One thing that makes me sad is when people have a wrong understanding about God. And unfortunately, it is not that unusual. Perhaps the church should take some of the blame. And since the church includes me, I should share in the blame. And after I have repented I need to find a way to change this situation. But how?
Many times, when I have been attempting to share Jesus with strangers I meet on the street, I have been informed that God would not have anything to do with them because they have done so many bad things. Any attempt to persuade them otherwise, like telling them about the thief dying on the cross next to Jesus being accepted immediately by Jesus, it doesn’t make any difference. They are steadfast in their belief of a lie.
Who did Jesus spend most of his time with when he was here on earth? People who were referred to as ‘sinners and tax collectors’. The bad guys. Or perhaps, the ones that everyone knew were bad. I love the story of Zacchaeus, the short tax collector. He was not a very popular man, like all tax collectors of his day. It is strongly implied in the story that he went along with the idea that his job permitted him to take not only what the Roman government demanded from the people, but also something extra to line his own pockets. He had plenty of money, but he was not at peace with himself. He heard about the teacher Jesus and was determined to hear him for himself. Being short, however, meant that in a crowd he would be unable to see much. So, he runs ahead of the route that Jesus is taking that day and climbs up a sycamore tree, in order to have a better view of what is going on. There is something about Jesus that is attractive to Zacchaeus, and he is wise enough to try and find out more. And then as Jesus is walking under the tree he looks up and sees Zacchaeus! And not only does Jesus see Zacchaeus, but he knows his name! Then he tells him that he is going to stay at his house that evening, and perhaps also night. And Zacchaeus is excited! Wow! Jesus knows his name, and knows who he is, and still he wants to come for a visit! Wow!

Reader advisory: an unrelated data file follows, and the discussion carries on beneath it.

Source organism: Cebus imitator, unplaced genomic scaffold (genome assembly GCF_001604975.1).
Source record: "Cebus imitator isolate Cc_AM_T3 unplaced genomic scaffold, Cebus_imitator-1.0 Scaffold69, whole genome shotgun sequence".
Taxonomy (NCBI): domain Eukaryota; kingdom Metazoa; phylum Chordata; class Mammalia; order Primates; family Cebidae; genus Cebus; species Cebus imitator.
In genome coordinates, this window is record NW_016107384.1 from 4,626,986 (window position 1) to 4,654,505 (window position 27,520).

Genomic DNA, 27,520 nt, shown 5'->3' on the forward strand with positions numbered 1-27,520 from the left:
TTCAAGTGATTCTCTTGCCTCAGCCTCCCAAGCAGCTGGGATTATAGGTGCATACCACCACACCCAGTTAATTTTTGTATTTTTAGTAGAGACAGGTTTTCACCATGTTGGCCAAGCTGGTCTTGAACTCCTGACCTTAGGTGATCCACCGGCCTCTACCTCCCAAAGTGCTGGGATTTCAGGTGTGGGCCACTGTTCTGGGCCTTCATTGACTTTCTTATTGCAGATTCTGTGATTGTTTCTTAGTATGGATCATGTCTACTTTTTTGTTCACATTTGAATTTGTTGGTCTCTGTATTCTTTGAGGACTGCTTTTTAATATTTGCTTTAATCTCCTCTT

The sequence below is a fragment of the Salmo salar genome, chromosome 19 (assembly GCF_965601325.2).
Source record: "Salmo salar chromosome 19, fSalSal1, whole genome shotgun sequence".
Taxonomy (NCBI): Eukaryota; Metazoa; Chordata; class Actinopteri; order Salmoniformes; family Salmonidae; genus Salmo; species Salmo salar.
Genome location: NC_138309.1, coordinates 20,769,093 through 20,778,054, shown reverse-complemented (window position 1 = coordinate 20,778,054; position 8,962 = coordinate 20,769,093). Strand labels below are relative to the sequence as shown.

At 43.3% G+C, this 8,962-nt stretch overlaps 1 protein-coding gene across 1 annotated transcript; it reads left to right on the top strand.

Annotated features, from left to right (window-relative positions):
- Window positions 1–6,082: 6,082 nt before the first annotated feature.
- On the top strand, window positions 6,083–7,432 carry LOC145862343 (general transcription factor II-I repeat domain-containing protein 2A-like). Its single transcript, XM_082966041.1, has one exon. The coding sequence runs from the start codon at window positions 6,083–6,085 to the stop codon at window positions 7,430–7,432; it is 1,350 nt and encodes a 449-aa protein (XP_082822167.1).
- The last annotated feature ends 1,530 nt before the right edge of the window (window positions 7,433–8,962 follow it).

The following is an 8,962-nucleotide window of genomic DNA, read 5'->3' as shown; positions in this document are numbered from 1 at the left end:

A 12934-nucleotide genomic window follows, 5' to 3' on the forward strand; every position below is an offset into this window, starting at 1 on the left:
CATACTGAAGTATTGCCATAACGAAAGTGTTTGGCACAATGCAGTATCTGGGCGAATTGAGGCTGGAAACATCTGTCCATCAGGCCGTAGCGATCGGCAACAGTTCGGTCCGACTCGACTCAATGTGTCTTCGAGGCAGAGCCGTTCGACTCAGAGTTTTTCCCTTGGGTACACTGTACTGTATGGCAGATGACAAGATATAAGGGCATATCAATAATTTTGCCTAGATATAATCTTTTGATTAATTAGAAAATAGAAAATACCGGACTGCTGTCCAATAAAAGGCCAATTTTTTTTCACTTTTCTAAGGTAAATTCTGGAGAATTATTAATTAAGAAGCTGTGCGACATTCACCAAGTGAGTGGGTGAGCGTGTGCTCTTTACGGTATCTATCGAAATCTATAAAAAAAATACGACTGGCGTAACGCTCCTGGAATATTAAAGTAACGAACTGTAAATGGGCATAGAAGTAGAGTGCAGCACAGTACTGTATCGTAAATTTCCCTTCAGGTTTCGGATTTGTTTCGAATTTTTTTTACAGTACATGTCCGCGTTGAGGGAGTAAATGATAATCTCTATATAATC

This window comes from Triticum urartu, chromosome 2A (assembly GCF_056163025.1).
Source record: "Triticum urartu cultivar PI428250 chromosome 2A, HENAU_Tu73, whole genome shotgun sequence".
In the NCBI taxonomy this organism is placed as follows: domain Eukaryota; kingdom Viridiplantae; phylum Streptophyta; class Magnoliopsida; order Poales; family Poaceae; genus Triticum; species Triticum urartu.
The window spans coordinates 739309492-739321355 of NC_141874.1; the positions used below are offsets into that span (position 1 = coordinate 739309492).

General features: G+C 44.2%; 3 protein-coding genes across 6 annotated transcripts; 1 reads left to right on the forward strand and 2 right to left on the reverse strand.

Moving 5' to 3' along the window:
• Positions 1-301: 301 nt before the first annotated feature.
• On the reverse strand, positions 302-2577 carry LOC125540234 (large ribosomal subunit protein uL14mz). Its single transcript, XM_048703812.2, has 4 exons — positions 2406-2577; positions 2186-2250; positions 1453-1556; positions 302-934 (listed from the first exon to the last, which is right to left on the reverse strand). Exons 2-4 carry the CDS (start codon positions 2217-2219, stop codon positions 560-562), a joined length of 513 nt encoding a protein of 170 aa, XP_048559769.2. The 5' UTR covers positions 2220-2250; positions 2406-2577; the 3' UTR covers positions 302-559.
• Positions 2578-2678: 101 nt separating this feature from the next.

We need to recognize that Jesus is not saying that what Zacchaeus had previously done did not matter. Rather he is demonstrating to this short tax collector that he loves and accepts him as a person first. Jesus is not beginning with a call to repentance, he is not making clear that Zacchaeus has done unacceptable things, he is connecting with him, accepting him. And of course, the people witnessing this take place are not exactly thrilled about it. They complain to one another, wondering if Jesus knows what Zacchaeus does for a living. And yet we soon read of how this whole incident affects Zacchaeus, because he promises to give half of everything that he owned to the poor and would also pay back anyone that he has cheated four times as much!
I love reading stories of church fellowships that are giving back into their communities. Some go out and collect rubbish, quietly trying to make a park, or a street, a better place for everyone to enjoy. Others run free picnics, with face painting, bouncy castles, and other fun things, simply to demonstrate a different picture of who God is. There are even stories of larger fellowships giving substantial gifts to help cover the shortfall in finances for the local police. What message does that send to the community?
Many years ago, I visited a friend who had been hurt in a traffic accident, and I offered to help her in any way that she needed. She asked me to do some vacuuming. The funny thing was that as I carefully vacuumed her carpets I realized that they were already cleaner than mine were at home! So many of us had rallied around to help her that in reality she had more help than she needed! Helping our brothers and sister when they need it is so important, but perhaps we could find more ways to help others in the community too? Youth groups are great for this – clearing snow for the elderly; mowing the grass for those who struggle to do it themselves; taking cookies to those unable to leave their homes. Children too, visiting old folks homes to sing and chat with those who seldom have visitors. And this is not just for the young people in our fellowships – all of us need to find ways to give back into the community where we live. Giving back individually is great, but also as a church, when we can begin to carry a clear message that God loves everyone and wants to meet them where they are at.